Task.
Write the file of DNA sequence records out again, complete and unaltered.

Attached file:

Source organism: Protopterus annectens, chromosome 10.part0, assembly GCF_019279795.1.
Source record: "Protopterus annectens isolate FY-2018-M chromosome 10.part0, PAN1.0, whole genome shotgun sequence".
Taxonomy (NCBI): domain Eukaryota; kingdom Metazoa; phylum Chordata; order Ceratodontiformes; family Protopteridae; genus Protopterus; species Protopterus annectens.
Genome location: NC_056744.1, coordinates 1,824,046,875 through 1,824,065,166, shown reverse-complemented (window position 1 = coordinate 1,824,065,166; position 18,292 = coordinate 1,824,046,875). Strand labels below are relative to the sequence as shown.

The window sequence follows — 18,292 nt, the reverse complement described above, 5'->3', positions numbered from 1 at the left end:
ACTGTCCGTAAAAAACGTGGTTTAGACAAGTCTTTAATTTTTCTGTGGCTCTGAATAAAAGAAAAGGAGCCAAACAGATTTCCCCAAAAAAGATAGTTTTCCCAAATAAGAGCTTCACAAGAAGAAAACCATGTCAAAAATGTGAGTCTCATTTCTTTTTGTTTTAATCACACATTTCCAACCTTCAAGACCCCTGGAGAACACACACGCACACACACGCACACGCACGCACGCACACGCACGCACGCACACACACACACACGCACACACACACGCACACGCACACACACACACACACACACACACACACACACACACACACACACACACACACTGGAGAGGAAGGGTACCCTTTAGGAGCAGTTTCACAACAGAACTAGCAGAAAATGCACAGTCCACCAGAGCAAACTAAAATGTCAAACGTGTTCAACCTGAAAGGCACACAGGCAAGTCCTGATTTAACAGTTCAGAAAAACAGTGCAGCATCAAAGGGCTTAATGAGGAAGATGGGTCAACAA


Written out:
Source organism: Protopterus annectens, chromosome 10.part0, assembly GCF_019279795.1.
Source record: "Protopterus annectens isolate FY-2018-M chromosome 10.part0, PAN1.0, whole genome shotgun sequence".
Taxonomy (NCBI): domain Eukaryota; kingdom Metazoa; phylum Chordata; order Ceratodontiformes; family Protopteridae; genus Protopterus; species Protopterus annectens.
Genome location: NC_056744.1, coordinates 1,824,046,875 through 1,824,065,166, shown reverse-complemented (window position 1 = coordinate 1,824,065,166; position 18,292 = coordinate 1,824,046,875). Strand labels below are relative to the sequence as shown.

The window sequence follows — 18,292 nt, the reverse complement described above, 5'->3', positions numbered from 1 at the left end:
ACTGTCCGTAAAAAACGTGGTTTAGACAAGTCTTTAATTTTTCTGTGGCTCTGAATAAAAGAAAAGGAGCCAAACAGATTTCCCCAAAAAAGATAGTTTTCCCAAATAAGAGCTTCACAAGAAGAAAACCATGTCAAAAATGTGAGTCTCATTTCTTTTTGTTTTAATCACACATTTCCAACCTTCAAGACCCCTGGAGAACACACACGCACACACACGCACACGCACGCACGCACACGCACGCACGCACACACACACACACGCACACACACACGCACACGCACACACACACACACACACACACACACACACACACACACACACACACACACACTGGAGAGGAAGGGTACCCTTTAGGAGCAGTTTCACAACAGAACTAGCAGAAAATGCACAGTCCACCAGAGCAAACTAAAATGTCAAACGTGTTCAACCTGAAAGGCACACAGGCAAGTCCTGATTTAACAGTTCAGAAAAACAGTGCAGCATCAAAGGGCTTAATGAGGAAGATGGGTCAACAA